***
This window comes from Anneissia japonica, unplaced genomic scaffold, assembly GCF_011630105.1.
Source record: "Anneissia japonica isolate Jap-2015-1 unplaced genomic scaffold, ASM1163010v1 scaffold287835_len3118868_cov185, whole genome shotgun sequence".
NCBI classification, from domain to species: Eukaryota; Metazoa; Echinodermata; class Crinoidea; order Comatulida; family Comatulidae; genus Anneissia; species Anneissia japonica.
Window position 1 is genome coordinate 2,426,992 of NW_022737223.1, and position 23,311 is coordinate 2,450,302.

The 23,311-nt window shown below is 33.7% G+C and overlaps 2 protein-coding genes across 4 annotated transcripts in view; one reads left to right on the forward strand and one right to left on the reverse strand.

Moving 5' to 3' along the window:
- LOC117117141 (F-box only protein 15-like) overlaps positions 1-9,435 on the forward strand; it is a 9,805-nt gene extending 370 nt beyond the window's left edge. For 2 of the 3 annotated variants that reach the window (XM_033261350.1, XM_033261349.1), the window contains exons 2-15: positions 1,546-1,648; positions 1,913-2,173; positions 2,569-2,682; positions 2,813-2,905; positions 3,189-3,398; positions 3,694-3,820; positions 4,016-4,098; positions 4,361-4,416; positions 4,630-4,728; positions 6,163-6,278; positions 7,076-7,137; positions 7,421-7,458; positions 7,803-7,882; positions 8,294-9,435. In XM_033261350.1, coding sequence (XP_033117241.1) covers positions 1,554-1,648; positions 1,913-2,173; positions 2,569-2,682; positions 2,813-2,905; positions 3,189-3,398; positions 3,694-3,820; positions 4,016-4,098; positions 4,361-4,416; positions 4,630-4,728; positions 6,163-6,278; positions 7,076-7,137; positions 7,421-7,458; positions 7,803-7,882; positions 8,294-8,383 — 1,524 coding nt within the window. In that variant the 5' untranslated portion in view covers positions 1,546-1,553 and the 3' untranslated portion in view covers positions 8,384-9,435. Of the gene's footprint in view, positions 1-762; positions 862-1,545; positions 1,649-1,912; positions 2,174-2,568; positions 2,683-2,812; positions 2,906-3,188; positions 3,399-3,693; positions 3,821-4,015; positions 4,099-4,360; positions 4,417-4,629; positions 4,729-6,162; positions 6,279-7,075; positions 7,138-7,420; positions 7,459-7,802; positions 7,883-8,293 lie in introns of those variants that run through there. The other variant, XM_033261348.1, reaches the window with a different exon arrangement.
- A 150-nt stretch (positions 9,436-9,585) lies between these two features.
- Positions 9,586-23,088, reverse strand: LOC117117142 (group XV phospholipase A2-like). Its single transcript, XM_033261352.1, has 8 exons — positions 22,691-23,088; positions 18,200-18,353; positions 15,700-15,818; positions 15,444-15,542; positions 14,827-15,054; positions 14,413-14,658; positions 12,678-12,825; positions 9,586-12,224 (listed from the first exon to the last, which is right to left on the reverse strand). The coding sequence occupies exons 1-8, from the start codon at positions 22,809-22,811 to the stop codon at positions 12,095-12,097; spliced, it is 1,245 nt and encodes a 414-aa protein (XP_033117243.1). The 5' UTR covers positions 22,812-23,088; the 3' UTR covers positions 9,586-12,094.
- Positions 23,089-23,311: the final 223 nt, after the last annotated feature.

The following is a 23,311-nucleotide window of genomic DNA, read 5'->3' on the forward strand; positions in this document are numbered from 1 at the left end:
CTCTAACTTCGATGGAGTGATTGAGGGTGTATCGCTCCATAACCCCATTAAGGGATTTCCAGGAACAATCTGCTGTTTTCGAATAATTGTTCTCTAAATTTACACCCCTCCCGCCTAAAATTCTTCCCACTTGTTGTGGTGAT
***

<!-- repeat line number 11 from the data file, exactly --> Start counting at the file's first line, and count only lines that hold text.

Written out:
The following is a 23,311-nucleotide window of genomic DNA, read 5'->3' on the forward strand; positions in this document are numbered from 1 at the left end: